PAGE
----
Then the three are attacked by Gordanian shredders — a laser-like web dragged by several ships. Touching the net means disruption of the body’s neurons and “instant brain death.” The three slip through the web and attack the anchor ships. At one point, Hawkman is sent hurtling backwards, and Hawkgirl catches him, preventing him from hitting the net. When a group of Thanagarians attack, the three lead them into the web. Apparently, the Thanagarians aren’t as maneuverable, because they get sliced to pieces while the three all fly through, seemingly effortlessly. Hawkman destroys another Gordanian ship, but their victory is short-lived: another ship (which we later find out belongs to the Psions) deploys a bizarre bomb, apparently capable of destroying Rann entirely.

Hawkman swings his mace, telling the others to stay back. Hawkgirl sees that he’s going to sacrifice himself but insists on coming along. The Hawks board the bomb, which is on a weird station, as it begins to enter Rann’s atmosphere. As the heat begins to get to them, Hawkman pulls out a Zeta Beam device and attaches it to the platform. As the Hawks fly off, the bomb teleports back onto the Psion ship and explodes.

No sooner has Hawkgirl pointed out that the Psions probably have more such bombs than a slew of just such bombs are seen approaching. The two Green Lanterns — Kilowog and Kyle Rayner — catch the bombs in giant green catcher’s mitts, then toss them back at the Psion ships, which promptly explode.

The scene then changes to Vril Dox’s ship, where the whole gang has assembled: Hawkman, Hawkgirl, Adam Strange, Kyle Rayner, Kilowog, Captain Comet, Starman, and Vril Dox himself. Dox complains that the Guardians still have a policy of non-interference towards the Polaris system (as seen in The Rann-Thanagar War), though Kyle and Kilowog are just as willing as ever to defy the Guardians on this matter.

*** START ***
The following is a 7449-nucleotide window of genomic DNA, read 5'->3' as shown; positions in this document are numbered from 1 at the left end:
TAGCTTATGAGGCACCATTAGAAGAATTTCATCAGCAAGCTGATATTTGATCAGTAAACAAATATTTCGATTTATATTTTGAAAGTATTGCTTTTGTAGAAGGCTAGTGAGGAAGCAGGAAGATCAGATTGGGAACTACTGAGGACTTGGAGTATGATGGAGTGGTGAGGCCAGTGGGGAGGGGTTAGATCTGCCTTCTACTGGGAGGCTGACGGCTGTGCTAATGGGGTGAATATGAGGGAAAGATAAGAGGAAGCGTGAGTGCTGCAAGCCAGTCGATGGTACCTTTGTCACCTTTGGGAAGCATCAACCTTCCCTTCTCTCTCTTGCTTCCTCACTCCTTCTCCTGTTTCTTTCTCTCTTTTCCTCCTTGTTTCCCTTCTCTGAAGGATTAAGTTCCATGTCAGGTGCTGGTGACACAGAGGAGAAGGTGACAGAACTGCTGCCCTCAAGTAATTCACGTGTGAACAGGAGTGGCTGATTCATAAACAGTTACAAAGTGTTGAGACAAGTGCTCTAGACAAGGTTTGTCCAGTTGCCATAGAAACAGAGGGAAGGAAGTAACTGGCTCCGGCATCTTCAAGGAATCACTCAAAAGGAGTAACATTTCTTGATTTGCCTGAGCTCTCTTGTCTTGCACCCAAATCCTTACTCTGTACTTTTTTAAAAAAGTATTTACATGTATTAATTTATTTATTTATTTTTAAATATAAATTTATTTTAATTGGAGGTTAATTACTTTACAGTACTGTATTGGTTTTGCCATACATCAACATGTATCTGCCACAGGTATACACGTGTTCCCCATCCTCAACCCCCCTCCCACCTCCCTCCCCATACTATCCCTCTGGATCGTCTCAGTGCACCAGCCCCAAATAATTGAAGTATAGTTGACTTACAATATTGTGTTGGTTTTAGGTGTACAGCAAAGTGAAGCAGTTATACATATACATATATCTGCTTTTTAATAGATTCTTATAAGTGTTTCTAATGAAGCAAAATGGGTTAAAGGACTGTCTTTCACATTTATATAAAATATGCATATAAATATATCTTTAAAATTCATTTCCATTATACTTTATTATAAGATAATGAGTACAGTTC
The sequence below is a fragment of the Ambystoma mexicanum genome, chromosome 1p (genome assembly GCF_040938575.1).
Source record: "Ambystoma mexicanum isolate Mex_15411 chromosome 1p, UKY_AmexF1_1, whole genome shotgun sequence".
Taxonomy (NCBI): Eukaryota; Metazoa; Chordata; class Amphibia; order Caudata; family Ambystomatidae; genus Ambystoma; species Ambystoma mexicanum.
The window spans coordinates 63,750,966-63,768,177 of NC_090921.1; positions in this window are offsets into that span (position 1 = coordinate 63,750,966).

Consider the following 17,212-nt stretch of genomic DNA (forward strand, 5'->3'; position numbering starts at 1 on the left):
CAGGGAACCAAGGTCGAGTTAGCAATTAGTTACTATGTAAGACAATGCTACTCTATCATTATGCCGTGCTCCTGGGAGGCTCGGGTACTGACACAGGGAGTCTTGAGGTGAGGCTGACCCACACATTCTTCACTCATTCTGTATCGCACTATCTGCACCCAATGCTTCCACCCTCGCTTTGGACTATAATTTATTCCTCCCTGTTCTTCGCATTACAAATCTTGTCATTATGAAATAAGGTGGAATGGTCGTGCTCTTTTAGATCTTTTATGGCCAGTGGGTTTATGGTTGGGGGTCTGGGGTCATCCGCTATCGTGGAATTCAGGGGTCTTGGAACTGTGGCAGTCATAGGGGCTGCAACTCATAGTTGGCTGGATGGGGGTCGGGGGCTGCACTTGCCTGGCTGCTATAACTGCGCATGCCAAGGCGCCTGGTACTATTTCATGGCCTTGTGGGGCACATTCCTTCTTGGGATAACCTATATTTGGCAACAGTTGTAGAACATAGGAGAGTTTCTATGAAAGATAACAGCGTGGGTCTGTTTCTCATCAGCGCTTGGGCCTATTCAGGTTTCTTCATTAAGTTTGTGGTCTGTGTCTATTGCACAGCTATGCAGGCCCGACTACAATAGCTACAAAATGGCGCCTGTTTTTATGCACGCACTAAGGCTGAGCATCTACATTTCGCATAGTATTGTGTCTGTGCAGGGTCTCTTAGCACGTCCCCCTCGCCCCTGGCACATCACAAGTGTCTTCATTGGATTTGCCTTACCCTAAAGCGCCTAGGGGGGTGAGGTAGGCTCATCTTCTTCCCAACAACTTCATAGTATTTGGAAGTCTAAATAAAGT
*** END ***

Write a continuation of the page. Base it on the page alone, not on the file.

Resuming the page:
Dox then updates the whole crew on the rift, which he says continues to expand. Others comment on how Thanagar and its allies continue the war despite the rift. Carter vows to continue fighting the Thanagarians despite the fact that the Polaris system would be destroyed anyway. After Kendra questions him, he gets to deliver a speech to all assembled about how they must continue to fight as warriors, even if they die. He tells Kendra that they won’t be resurrected this time if they die, and she’s about to tell him that she loves him when an explosion interrupts them.

It’s the Tamaraneans, and they’re striking Dox’s ship. All seem to turn to Hawkman for a plan, and his response is to lead them into battle. As the whole crew braves a sea of blasts from a fleet of various Thanagarian-allied ships, Hawkan takes a moment to tell Kendra that he’ll always love her. “I know,” she says, simply.